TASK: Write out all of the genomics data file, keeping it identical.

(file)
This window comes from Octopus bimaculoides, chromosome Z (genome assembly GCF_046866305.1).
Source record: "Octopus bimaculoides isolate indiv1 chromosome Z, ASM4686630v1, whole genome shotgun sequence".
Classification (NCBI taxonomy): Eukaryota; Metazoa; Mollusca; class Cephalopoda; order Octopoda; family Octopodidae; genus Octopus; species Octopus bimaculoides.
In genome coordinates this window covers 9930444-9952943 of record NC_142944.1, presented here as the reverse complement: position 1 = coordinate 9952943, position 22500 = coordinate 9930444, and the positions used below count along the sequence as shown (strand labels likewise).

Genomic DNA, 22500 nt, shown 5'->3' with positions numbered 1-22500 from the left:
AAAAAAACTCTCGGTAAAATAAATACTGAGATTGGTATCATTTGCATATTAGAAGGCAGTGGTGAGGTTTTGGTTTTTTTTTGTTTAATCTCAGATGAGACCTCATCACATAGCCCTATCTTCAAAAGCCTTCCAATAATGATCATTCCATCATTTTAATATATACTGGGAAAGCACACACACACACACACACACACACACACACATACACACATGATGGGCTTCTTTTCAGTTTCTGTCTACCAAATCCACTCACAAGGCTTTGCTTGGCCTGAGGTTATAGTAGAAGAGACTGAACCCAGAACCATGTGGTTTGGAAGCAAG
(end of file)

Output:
This window comes from Octopus bimaculoides, chromosome Z (genome assembly GCF_046866305.1).
Source record: "Octopus bimaculoides isolate indiv1 chromosome Z, ASM4686630v1, whole genome shotgun sequence".
Classification (NCBI taxonomy): Eukaryota; Metazoa; Mollusca; class Cephalopoda; order Octopoda; family Octopodidae; genus Octopus; species Octopus bimaculoides.
In genome coordinates this window covers 9930444-9952943 of record NC_142944.1, presented here as the reverse complement: position 1 = coordinate 9952943, position 22500 = coordinate 9930444, and the positions used below count along the sequence as shown (strand labels likewise).

Genomic DNA, 22500 nt, shown 5'->3' with positions numbered 1-22500 from the left:
AAAAAAACTCTCGGTAAAATAAATACTGAGATTGGTATCATTTGCATATTAGAAGGCAGTGGTGAGGTTTTGGTTTTTTTTTGTTTAATCTCAGATGAGACCTCATCACATAGCCCTATCTTCAAAAGCCTTCCAATAATGATCATTCCATCATTTTAATATATACTGGGAAAGCACACACACACACACACACACACACACACACATACACACATGATGGGCTTCTTTTCAGTTTCTGTCTACCAAATCCACTCACAAGGCTTTGCTTGGCCTGAGGTTATAGTAGAAGAGACTGAACCCAGAACCATGTGGTTTGGAAGCAAG